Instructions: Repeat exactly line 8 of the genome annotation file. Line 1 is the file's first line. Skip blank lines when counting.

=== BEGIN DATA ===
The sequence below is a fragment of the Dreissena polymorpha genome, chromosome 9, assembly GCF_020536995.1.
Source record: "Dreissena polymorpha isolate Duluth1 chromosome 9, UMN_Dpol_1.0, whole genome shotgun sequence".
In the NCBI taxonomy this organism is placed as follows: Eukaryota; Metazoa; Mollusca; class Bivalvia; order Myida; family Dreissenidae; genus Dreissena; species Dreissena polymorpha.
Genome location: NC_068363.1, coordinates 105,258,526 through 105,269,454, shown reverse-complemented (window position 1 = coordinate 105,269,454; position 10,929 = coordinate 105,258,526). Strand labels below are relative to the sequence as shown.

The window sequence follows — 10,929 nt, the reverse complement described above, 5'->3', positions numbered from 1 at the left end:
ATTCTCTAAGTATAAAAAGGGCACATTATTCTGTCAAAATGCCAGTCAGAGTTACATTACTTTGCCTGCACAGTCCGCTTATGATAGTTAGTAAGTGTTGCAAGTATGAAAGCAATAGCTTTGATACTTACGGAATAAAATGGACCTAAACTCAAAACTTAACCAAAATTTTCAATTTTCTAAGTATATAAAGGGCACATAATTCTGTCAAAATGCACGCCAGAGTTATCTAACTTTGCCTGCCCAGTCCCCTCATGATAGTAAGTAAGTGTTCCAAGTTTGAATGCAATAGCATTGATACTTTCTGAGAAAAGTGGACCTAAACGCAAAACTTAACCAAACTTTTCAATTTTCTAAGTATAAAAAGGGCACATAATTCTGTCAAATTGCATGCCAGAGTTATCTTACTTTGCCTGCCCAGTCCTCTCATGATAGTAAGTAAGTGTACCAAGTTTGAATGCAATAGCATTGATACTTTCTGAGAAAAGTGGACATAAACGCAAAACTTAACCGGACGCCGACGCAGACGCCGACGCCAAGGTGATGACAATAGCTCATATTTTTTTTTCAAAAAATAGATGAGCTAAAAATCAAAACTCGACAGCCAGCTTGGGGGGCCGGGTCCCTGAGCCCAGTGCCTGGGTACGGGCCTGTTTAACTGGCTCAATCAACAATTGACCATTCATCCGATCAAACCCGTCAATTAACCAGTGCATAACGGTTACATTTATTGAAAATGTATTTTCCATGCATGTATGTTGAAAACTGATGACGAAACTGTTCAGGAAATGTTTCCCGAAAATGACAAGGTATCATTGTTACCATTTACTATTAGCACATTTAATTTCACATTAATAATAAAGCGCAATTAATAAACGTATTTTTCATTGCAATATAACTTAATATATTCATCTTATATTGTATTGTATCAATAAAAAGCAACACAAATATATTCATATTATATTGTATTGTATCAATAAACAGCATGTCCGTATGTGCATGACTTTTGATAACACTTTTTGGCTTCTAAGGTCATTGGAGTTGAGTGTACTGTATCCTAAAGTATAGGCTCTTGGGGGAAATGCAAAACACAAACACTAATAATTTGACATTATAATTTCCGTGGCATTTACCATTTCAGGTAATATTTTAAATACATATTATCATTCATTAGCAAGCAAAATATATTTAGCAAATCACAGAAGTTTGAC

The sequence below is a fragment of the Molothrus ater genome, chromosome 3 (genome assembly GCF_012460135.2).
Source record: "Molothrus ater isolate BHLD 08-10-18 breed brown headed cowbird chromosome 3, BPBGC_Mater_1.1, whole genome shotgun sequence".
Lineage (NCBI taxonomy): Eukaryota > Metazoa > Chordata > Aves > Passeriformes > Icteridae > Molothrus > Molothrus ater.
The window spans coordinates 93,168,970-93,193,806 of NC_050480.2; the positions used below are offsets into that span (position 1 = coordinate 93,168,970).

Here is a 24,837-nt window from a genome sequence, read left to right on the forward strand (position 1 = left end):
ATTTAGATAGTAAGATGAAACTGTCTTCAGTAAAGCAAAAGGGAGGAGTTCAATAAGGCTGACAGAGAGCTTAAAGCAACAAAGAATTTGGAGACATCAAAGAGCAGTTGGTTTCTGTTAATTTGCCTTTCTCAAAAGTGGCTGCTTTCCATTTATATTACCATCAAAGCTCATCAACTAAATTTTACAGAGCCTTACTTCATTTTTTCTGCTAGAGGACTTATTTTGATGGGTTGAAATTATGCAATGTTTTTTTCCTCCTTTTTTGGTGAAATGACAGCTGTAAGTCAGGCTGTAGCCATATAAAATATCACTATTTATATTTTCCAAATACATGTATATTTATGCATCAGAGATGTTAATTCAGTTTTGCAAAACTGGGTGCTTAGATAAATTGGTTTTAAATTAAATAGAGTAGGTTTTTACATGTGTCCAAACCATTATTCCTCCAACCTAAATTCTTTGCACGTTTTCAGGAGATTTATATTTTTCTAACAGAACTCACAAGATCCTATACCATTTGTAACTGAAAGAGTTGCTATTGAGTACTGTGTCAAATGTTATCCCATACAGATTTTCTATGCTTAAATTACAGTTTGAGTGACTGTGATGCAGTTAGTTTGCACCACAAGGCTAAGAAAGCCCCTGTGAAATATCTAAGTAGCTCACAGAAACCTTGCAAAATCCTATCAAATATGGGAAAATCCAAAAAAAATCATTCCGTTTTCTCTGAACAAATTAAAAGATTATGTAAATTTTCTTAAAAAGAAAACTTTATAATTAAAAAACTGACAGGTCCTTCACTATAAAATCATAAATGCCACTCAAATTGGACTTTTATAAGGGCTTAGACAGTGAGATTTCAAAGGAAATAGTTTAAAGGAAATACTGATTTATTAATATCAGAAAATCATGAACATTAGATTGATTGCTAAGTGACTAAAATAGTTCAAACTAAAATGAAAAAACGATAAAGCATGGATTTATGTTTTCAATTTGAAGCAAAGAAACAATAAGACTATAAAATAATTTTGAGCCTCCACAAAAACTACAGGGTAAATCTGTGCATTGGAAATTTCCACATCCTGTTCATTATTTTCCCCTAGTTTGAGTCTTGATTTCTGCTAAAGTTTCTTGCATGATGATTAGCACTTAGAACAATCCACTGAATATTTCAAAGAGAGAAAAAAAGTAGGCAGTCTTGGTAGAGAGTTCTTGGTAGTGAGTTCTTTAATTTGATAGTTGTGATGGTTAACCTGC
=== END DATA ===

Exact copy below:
Source record: "Molothrus ater isolate BHLD 08-10-18 breed brown headed cowbird chromosome 3, BPBGC_Mater_1.1, whole genome shotgun sequence".